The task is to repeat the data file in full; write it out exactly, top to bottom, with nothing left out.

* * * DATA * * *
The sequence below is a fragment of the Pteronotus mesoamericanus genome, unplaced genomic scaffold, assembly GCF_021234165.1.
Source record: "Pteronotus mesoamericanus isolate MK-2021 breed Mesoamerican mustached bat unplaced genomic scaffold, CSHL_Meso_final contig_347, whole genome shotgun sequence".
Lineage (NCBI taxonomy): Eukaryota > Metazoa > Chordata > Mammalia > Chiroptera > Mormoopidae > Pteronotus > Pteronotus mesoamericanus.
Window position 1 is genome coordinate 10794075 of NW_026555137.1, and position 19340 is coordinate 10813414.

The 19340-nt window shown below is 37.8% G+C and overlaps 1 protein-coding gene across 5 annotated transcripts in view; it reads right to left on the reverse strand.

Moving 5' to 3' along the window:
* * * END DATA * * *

The sequence below is a fragment of the Pteronotus mesoamericanus genome, unplaced genomic scaffold, assembly GCF_021234165.1.
Source record: "Pteronotus mesoamericanus isolate MK-2021 breed Mesoamerican mustached bat unplaced genomic scaffold, CSHL_Meso_final contig_347, whole genome shotgun sequence".
Lineage (NCBI taxonomy): Eukaryota > Metazoa > Chordata > Mammalia > Chiroptera > Mormoopidae > Pteronotus > Pteronotus mesoamericanus.
Window position 1 is genome coordinate 10794075 of NW_026555137.1, and position 19340 is coordinate 10813414.

The 19340-nt window shown below is 37.8% G+C and overlaps 1 protein-coding gene across 5 annotated transcripts in view; it reads right to left on the reverse strand.

Moving 5' to 3' along the window: